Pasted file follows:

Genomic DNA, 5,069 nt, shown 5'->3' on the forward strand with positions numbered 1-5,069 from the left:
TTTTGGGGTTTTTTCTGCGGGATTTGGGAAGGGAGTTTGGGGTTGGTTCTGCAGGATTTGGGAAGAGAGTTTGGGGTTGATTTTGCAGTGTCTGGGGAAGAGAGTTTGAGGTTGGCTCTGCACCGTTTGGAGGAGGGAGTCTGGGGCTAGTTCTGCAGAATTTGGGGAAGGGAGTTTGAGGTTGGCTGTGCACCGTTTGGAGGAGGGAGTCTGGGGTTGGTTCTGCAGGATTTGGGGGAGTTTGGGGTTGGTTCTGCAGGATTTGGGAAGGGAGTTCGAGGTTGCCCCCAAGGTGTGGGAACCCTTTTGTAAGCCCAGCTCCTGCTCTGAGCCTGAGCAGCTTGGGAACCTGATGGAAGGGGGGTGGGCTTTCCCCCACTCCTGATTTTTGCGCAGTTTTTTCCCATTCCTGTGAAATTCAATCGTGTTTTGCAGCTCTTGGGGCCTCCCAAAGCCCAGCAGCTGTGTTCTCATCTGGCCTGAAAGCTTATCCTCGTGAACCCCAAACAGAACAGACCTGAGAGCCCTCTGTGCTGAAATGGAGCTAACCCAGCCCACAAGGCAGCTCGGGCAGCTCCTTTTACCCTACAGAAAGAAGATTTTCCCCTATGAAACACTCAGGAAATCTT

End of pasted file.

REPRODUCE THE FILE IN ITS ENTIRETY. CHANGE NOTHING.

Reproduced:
Genomic DNA, 5,069 nt, shown 5'->3' on the forward strand with positions numbered 1-5,069 from the left:
TTTTGGGGTTTTTTCTGCGGGATTTGGGAAGGGAGTTTGGGGTTGGTTCTGCAGGATTTGGGAAGAGAGTTTGGGGTTGATTTTGCAGTGTCTGGGGAAGAGAGTTTGAGGTTGGCTCTGCACCGTTTGGAGGAGGGAGTCTGGGGCTAGTTCTGCAGAATTTGGGGAAGGGAGTTTGAGGTTGGCTGTGCACCGTTTGGAGGAGGGAGTCTGGGGTTGGTTCTGCAGGATTTGGGGGAGTTTGGGGTTGGTTCTGCAGGATTTGGGAAGGGAGTTCGAGGTTGCCCCCAAGGTGTGGGAACCCTTTTGTAAGCCCAGCTCCTGCTCTGAGCCTGAGCAGCTTGGGAACCTGATGGAAGGGGGGTGGGCTTTCCCCCACTCCTGATTTTTGCGCAGTTTTTTCCCATTCCTGTGAAATTCAATCGTGTTTTGCAGCTCTTGGGGCCTCCCAAAGCCCAGCAGCTGTGTTCTCATCTGGCCTGAAAGCTTATCCTCGTGAACCCCAAACAGAACAGACCTGAGAGCCCTCTGTGCTGAAATGGAGCTAACCCAGCCCACAAGGCAGCTCGGGCAGCTCCTTTTACCCTACAGAAAGAAGATTTTCCCCTATGAAACACTCAGGAAATCTT